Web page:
Why a direct train to Bordeaux could solve UK-France transport problems | The independent


From Lille in the windy north to Perpignan, blushing in the sunny south, the French towns are easy to appreciate. Cobbled streets embroider the historic core, punctuated with pretty places flowery and flanked by cafes.

Add a grand cathedral, an impressive art museum, a bustling market and a Street or two of high fashion, and you have the essential ingredients for a weekend getaway.

Bordeaux excels, however, with dimensions beyond the city center. In the 1920s, an enlightened industrialist by the name of Henry Frugès commissioned Le Corbusier to create a community of cubic houses in the southwestern suburb of Pessac. Nine decades later, the Cité Frugès is still a life project that offers space, light and order. The weather and the trees have softened the sharp edges, and Unesco has inscribed the district on the World Heritage List.

If, on the contrary, you venture north, the Médoc vineyards start just beyond the town at Blanquefort.

Much to adore; you just need to make it happen. Which, for now, is far from simple.

Eurostar passengers and French rail travelers find themselves caught in an existential battle over working conditions between the state and the unions. Hostilities are scheduled two days out of five by the end of June. The victims: around half of French national trains, plus a handful of services connecting London to Paris and Brussels.

You could try to fly via the French capital, but Air France crews are taking industrial action over a wage dispute. Even if you reach Paris from Heathrow, Birmingham, Manchester, Newcastle or Edinburgh, your problems are only beginning: just Thursday, 16 flights between the capital and Bordeaux were canceled.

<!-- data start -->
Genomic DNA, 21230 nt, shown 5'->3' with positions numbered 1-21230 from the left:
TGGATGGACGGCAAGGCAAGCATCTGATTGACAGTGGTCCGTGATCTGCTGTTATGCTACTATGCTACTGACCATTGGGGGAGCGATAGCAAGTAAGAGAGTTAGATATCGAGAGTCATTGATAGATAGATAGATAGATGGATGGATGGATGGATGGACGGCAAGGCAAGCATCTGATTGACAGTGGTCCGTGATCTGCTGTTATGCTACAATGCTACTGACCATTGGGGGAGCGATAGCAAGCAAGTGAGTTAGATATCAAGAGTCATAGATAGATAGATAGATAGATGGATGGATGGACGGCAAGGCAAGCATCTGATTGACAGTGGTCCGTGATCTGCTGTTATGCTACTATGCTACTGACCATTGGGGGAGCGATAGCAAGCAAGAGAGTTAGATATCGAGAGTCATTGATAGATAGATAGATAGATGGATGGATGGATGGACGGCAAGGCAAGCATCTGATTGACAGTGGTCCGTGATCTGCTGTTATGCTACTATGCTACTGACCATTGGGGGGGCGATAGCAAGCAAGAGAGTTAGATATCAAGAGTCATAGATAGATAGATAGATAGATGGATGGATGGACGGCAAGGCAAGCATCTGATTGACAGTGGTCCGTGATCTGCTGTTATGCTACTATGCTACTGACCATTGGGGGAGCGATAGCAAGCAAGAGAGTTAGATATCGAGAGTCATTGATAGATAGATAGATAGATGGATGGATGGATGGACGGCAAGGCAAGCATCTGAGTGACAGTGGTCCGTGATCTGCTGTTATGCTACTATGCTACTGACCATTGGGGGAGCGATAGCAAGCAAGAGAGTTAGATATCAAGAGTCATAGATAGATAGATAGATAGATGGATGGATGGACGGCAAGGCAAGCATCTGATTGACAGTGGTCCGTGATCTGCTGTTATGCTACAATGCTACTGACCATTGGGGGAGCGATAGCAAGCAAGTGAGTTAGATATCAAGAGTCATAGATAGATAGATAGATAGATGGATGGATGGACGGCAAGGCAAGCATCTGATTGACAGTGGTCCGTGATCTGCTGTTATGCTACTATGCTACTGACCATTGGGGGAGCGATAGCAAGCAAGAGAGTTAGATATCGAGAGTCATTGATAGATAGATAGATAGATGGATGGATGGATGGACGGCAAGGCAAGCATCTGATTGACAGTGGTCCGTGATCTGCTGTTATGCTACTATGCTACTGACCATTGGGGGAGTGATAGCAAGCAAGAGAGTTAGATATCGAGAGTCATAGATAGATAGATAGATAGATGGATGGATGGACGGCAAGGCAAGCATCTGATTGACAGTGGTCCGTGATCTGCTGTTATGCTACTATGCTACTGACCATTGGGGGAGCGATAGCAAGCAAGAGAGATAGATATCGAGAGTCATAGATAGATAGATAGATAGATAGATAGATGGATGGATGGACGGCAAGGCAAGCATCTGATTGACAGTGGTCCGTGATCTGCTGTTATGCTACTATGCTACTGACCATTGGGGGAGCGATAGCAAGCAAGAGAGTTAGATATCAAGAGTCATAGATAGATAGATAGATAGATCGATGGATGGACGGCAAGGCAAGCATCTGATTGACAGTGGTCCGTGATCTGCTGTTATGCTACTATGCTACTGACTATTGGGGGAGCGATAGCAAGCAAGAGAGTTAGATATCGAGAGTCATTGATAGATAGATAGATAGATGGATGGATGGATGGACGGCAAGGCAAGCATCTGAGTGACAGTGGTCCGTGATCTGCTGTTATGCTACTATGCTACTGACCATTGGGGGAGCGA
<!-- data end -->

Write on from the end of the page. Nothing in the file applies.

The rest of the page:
Yet within a few years you could avoid the strife in the sky and speed up to Aquitaine on a train from London. This week, the four companies that own the tracks between St Pancras and St-Jean, Bordeaux’s main station, paved the way for a direct link.

The infrastructure quartet includes HS1 Ltd, owner of the High Speed ​​1 link from London St Pancras to Folkestone; Eurotunnel, owner of the submarine link and collecting payments from railway operators; SNCF Réseau, the French version of Network Rail; and Lisea, owner of the new 188-mile high-speed line from Tours to Bordeaux.

Mark Smith, the founder of Seat61.com and the man who knows more about international rail than you or I will ever know, told me: infrastructure company.

“It’s like the Highways Agency is trying to launch a new National Express coach service.

Well, if the Highways Agency paid per mile traveled and realized that some of their very expensive assets could easily carry more traffic, they could just call bus companies to try and do business. An approach to widen the choice, increase competition and make the great southwest of France accessible by the most civilized means of transport deserves to be crowned with success.

The Man in Seat Sixty-One agrees: “There is definitely a demand for travel beyond Paris and Brussels, with Italy and Spain as the main destinations from the UK. Bordeaux could be a gateway to San Sebastian and Spain, avoiding crossing Paris.

For another take on the link, I asked Kate Andrews – co-founder and COO of Loco2, a train reservation service for the UK and Europe – three questions – three questions.

How much could it cost? “The journey from London to Bordeaux is about 500 miles, a similar distance from London to Lyon. So I think passengers can expect a rate comparable to the direct Lyon service currently offered by Eurostar, in the order of £ 51 one way, £ 90 round trip.

Would it stop along the way? “If the objective is to attract British holidaymakers, the operator of any new service could consider intermediate stopovers in Tours to discover the region of the Loire Valley, Poitiers for connections to La Rochelle, or Angoulême and the wine countryside around Cognac.

Who would run it? “The most likely candidate is Eurostar, but HS1 has made it clear that it doesn’t have to be. The plan is to find an operator who can set up the route within a few years, so a pragmatic approach is needed. “

To persuade anyone to operate the service, developers will have to reduce their usual track access charges. And if they do it for Bordeaux, many other French cities, from Nantes to Strasbourg, will want a link with London.


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